TV3 plans ‘Super Bowl’ approach to Six Nations

‘Drama of scale’ will air next spring as rugby tournament brings in more viewers

Six Nations  rugby: on TV3 for four years from 2018. Photograph:  Adrian Dennis/AFP/Getty Images

Six Nations rugby: on TV3 for four years from 2018. Photograph: Adrian Dennis/AFP/Getty Images


TV3 will take “a Super Bowl Sunday approach” to the Six Nations next year, capitalising on its rights to the rugby tournament by launching and promoting new shows on its schedule.

Director of programming Bill Malone told advertisers and agencies that TV3 Group will take advantage of the influx of viewers by scheduling a “drama of scale” on its main channel next spring. This will then be plugged during the rugby ad breaks.

The broadcaster, with support from owner Virgin Media, plans to make a six-part “contemporary Irish” drama with a budget of at least €3 million. It has secured an international distributor and has also applied to the Broadcasting Authority of Ireland for funding.

Mr Malone was in Cannes at the MIPTV industry event earlier this month to talk to distributors and producers.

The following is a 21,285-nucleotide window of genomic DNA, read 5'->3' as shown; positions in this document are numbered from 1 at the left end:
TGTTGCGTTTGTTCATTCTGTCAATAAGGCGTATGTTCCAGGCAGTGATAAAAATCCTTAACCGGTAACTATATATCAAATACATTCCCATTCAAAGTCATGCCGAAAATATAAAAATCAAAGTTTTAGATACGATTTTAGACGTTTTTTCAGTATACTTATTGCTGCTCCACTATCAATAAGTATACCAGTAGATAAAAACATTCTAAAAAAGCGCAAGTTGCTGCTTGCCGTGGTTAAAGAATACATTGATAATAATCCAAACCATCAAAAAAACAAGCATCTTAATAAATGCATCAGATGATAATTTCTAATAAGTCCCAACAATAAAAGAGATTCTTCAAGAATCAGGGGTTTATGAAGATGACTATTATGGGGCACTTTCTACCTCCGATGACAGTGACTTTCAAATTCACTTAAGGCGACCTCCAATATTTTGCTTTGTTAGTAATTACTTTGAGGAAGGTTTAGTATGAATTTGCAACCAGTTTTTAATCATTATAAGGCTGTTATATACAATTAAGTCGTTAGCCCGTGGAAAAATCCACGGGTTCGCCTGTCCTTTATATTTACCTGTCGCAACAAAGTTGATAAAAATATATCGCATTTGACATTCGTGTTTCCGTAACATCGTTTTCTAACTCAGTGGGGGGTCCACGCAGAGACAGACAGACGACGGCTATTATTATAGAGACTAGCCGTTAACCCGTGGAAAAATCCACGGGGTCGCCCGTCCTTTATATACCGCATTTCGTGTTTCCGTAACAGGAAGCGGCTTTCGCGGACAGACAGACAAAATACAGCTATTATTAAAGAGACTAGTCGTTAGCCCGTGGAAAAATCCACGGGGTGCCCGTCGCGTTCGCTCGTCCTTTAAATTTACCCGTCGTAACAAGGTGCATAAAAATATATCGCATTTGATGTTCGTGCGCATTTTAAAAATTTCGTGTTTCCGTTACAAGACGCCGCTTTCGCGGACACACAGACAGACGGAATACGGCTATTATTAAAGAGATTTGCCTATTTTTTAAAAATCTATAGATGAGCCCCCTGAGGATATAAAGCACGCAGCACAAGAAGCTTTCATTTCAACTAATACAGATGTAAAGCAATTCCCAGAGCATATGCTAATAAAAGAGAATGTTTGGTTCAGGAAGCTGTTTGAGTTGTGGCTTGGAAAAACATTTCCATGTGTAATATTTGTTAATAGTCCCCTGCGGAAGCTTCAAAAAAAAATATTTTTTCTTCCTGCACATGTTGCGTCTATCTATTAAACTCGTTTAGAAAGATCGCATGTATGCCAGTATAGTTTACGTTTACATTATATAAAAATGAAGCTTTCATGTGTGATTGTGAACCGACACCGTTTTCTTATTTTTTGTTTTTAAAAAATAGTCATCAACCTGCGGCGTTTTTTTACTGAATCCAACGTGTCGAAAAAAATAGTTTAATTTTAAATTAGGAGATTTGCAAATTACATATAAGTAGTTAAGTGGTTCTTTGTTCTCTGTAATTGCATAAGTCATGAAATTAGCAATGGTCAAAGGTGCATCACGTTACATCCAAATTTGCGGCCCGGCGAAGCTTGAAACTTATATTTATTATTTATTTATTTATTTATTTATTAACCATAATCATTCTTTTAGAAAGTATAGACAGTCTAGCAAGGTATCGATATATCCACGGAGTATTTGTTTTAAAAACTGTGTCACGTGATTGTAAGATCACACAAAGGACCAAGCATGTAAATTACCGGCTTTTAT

TV3 has the Irish television rights to the Six Nations for four years from 2018. The landmark deal, which saw it snatch the rights away from RTÉ, was announced in November 2015, months after cable giant Liberty Global acquired TV3 through UPC Ireland (now Virgin Media Ireland).

TV3 won’t begin selling advertising around the tournament until after the Six Nations Council announces a new title sponsor to replace Royal Bank of Scotland Group (RBS).

Although sports rights are typically loss leaders, rugby has been kind to TV3 in the past. The 19-year-old channel recorded its highest audience during the 2015 Rugby World Cup, with an average of 1.15 million people tuning in for Ireland’s game against France.

Mr Malone said the group, which also includes the channels 3e and Be3, was planning its schedules further in advance. TV3’s deal with ITV, which includes the rights to soap operas Coronation Street and Emmerdale, means it has a long-term supply of programmes that it will use “to leverage our own content”.

“We’re not ITV rattling around three channels,” said Mr Malone, who joined TV3 from RTÉ last year.

Upcoming shows include a two-part Matt Cooper documentary Trump v Ireland, a 3News Ireland special Europe on the Edge and crime documentary series Assassins, as well as ITV dramas Loch Ness and Little Boy Blue.

Under Mr Malone, TV3 has embarked upon a commissioning drive in recent months, the results of which will be on air from the autumn.